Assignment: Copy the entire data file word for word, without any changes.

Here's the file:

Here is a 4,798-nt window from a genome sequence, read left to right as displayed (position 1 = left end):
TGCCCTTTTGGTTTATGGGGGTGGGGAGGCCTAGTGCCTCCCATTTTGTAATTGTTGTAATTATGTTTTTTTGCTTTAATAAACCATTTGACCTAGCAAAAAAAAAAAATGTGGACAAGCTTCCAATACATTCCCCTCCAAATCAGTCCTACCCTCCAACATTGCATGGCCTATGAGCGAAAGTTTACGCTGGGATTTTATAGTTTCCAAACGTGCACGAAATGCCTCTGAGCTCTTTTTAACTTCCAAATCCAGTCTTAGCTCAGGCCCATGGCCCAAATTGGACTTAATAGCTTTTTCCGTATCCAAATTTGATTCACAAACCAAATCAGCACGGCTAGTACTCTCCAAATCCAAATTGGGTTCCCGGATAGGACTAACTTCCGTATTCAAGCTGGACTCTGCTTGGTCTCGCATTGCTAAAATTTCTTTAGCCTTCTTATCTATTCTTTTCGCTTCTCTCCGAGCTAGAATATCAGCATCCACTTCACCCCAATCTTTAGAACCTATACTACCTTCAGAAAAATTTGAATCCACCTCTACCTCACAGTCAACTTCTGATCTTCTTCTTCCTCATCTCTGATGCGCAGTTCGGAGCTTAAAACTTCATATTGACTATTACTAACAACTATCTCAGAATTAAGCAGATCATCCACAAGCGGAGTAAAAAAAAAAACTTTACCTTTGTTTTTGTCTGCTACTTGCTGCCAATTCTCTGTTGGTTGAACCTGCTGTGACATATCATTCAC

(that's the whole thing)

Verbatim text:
Here is a 4,798-nt window from a genome sequence, read left to right as displayed (position 1 = left end):
TGCCCTTTTGGTTTATGGGGGTGGGGAGGCCTAGTGCCTCCCATTTTGTAATTGTTGTAATTATGTTTTTTTGCTTTAATAAACCATTTGACCTAGCAAAAAAAAAAAATGTGGACAAGCTTCCAATACATTCCCCTCCAAATCAGTCCTACCCTCCAACATTGCATGGCCTATGAGCGAAAGTTTACGCTGGGATTTTATAGTTTCCAAACGTGCACGAAATGCCTCTGAGCTCTTTTTAACTTCCAAATCCAGTCTTAGCTCAGGCCCATGGCCCAAATTGGACTTAATAGCTTTTTCCGTATCCAAATTTGATTCACAAACCAAATCAGCACGGCTAGTACTCTCCAAATCCAAATTGGGTTCCCGGATAGGACTAACTTCCGTATTCAAGCTGGACTCTGCTTGGTCTCGCATTGCTAAAATTTCTTTAGCCTTCTTATCTATTCTTTTCGCTTCTCTCCGAGCTAGAATATCAGCATCCACTTCACCCCAATCTTTAGAACCTATACTACCTTCAGAAAAATTTGAATCCACCTCTACCTCACAGTCAACTTCTGATCTTCTTCTTCCTCATCTCTGATGCGCAGTTCGGAGCTTAAAACTTCATATTGACTATTACTAACAACTATCTCAGAATTAAGCAGATCATCCACAAGCGGAGTAAAAAAAAAAACTTTACCTTTGTTTTTGTCTGCTACTTGCTGCCAATTCTCTGTTGGTTGAACCTGCTGTGACATATCATTCAC